Toro 724 Snow Blower Makes Screeching Noise When Auger Engaged

redoneNovember 28, 2011

I have a 1995 Toro 724 snow blower. The snow blower had previously hit something hard (not certain what) and it chewed up the auger drive belt some what. It still continued to operate but emitted a screech when ever the auger was engaged or disengaged. I assumed this was due to the shredded belt.

I have now replaced the auger belt, and still get the same screeching noise. This only occurs when the auger drive is partially engaged, so my first thought was a slipping belt. When it's fully engaged, the drive is quiet and the unit throws snow fine. The sound may be coming from somewhere in front of the impeller but it's hard to tell. On close inspection, one of the spirals on the auger was bent. With the belt off, and turning the impeller shaft by hand, I can feel increased resistance at one point in a full 360 degree rotation of the front auger. Is it possible to have a bad bearing that is sensitive to lateral load, or is the increased drag at the one point causing belt slip? I plan on trying to drive the auger belt from my drill, so I can adjust the tension, and possibly hear better without the engine running.

There is some vertical play in the bearing by the auger pulley but I'm not certain how much is normal. There is no sign that the impeller is making contact with the metal casing. I do have the operators manual and parts diagrams but it doesn't explain how to actually dismantle the auger assembly. Any thoughts and suggestions would be appreciated. Thanks,

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The screeching could be caused by the brake pad not releasing fully from the driven pulley. It should have a small spring as well on the arm. Or the belt would be the next source of the screech- with other possible causes. Verify pulley alignment too. I hear what you are saying about the resistance. Normally the rear support bearing is checked by noting unusual lateral movement either by hand or watching as the auger is engaged. If this had an 1/8" or so play and your model had a sintered or brass support bushing- it isn't so bad. if your machine has a ball bearing and you are looking at that much play, best take the time and replace it. Excessive end play may indicate an issue within the box. Beyond that, it is a real good idea to condition a new belt by running the thrower without a load for 10 minutes. Once it is done running, feel the gear box and note the degree of warmth. I might suggest to shut off the fuel valve near the end of the run time. That way you can remove the plug, tip the machine up and drain the box. Rest the machine so it can drain and do so into a clean pan where you can then look for shavings. If you got oil out of it, refill with gear oil and see if any progress was made. If you didn't get oil out of it, then it had been filled w/ #2 lithium (which should be evident) or simply the other oil seeped out. Let us know what you find. Model # would help IE 38072 etc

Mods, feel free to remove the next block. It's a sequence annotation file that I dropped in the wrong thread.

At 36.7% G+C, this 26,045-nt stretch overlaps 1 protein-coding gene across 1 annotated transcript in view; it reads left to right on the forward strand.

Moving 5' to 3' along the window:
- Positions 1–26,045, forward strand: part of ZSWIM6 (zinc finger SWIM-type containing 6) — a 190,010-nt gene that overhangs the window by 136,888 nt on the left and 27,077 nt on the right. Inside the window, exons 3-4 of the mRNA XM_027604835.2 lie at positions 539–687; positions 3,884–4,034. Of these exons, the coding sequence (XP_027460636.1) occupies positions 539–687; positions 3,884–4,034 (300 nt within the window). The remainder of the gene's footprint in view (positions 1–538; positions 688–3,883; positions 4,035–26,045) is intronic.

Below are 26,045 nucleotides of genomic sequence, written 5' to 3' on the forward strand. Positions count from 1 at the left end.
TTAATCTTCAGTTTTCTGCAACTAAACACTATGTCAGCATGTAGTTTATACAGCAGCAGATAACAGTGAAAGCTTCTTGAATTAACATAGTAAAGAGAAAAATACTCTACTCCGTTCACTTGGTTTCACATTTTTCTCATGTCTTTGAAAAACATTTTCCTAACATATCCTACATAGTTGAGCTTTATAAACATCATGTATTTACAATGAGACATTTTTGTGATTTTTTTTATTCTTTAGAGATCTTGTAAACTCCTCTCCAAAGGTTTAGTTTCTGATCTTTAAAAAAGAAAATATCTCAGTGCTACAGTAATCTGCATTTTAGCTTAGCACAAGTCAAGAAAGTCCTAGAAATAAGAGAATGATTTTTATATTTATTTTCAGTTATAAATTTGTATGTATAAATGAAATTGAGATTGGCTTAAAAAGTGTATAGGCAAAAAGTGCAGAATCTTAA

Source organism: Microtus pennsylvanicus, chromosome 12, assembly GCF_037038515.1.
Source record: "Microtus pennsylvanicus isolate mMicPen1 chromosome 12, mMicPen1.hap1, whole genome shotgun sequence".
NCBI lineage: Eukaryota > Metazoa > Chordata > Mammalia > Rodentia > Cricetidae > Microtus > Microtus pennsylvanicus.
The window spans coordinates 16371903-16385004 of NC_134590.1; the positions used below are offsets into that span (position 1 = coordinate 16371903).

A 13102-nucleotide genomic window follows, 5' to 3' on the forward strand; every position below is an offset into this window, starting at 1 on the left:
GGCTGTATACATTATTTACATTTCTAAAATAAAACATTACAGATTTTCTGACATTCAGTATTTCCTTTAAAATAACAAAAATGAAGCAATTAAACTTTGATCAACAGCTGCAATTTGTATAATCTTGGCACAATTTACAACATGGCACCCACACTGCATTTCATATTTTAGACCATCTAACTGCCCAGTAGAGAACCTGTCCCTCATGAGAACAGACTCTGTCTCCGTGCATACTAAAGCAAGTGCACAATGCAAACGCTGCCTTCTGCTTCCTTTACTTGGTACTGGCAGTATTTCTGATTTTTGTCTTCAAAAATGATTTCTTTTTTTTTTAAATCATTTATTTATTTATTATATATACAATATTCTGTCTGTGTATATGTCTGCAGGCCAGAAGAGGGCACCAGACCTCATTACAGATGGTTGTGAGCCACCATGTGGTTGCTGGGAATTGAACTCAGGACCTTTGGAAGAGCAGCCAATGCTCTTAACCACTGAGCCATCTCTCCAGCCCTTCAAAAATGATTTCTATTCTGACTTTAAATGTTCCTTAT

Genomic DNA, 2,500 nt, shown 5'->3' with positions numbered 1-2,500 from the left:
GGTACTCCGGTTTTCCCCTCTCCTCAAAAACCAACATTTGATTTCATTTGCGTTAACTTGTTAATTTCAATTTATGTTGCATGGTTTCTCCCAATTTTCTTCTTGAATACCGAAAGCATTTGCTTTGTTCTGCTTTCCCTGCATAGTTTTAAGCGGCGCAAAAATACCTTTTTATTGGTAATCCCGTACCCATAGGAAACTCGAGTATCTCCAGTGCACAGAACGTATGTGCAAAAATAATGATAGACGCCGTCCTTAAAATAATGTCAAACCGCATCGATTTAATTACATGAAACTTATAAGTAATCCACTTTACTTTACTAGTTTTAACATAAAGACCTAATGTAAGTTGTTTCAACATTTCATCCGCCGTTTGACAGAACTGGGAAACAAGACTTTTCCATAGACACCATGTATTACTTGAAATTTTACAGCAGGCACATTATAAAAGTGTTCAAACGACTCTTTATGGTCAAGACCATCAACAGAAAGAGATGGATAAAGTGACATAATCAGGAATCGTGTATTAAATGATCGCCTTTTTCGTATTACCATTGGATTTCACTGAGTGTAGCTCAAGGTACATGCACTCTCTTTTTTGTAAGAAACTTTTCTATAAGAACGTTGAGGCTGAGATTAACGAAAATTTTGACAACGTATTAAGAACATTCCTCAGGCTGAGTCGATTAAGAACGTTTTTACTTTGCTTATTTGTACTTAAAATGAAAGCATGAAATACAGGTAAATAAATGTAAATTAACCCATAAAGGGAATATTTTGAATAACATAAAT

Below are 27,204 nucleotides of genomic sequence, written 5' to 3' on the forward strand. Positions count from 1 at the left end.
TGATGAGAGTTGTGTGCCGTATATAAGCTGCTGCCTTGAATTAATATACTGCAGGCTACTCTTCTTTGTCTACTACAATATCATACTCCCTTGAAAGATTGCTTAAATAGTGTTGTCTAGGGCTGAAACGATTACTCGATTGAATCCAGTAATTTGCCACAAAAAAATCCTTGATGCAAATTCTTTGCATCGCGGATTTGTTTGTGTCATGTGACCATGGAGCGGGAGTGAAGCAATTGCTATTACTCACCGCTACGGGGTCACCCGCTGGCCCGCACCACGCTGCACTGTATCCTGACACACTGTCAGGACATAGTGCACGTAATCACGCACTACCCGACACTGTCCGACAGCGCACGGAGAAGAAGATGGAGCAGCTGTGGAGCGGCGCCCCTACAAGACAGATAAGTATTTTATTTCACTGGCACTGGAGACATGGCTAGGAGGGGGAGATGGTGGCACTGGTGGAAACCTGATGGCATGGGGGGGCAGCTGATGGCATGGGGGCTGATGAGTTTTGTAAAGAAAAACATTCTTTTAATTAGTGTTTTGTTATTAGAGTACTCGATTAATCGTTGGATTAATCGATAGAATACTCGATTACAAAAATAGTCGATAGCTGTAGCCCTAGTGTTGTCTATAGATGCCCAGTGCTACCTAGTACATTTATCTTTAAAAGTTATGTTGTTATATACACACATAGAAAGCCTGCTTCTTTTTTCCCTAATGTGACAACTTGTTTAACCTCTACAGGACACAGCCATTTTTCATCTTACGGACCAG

Bookmark   November 29, 2011 at 1:13PM
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Thanks for responding Tomplum. The brake pad is certainly releasing from the drive pulley before the belt tensions enough to drive the auger. Last night I removed the bearing securing bolts from both sides of the front augers, and supported the auger weight with a strip of wood. I was then able to slide the gearbox and impeller shaft backwards a little, which gave me a better view of the rear support bearing. Looking at the color of the exposed shaft, it looks like there is a brass bushing back there. It also looks like there is a small hex key plug on the side of the bearing casing. Does this secure the bushing in place, or is it just covering a space for a oil/grease fitting? There is no information in the manual on lubricating this bearing.

The auger pulley may originally have been slightly out of line with the engine pulley. The pulley appears to be secured to the shaft by a couple of square headed lock bolts. If I can loosen these, will the shaft slide out forwards through the rear support bearing? I'm not certain what I can use to get to these bolts with the small gap between the pulley and the back of the impeller housing. I tried reversing a 1/4" socket but the square section is just a little larger than the socket drive hole. I don't have a 12-point socket small enough to get in there, so I may need to invest in a crows foot wrench or something.

I certainly appreciate the pointer regarding conditioning a new belt. The gearbox is packed with grease, so I'm not certain if I will be able to drain anything out, even after running it to warm up. I will need to check the label to get the model number, so will post that later. Thanks again for your help.

    Bookmark   November 29, 2011 at 2:18PM
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Your snowblower should split in half, fully exposing the pulley and set screws. Special sockets are available for set screws. Think Snap-on or similar.

    Bookmark   November 29, 2011 at 3:24PM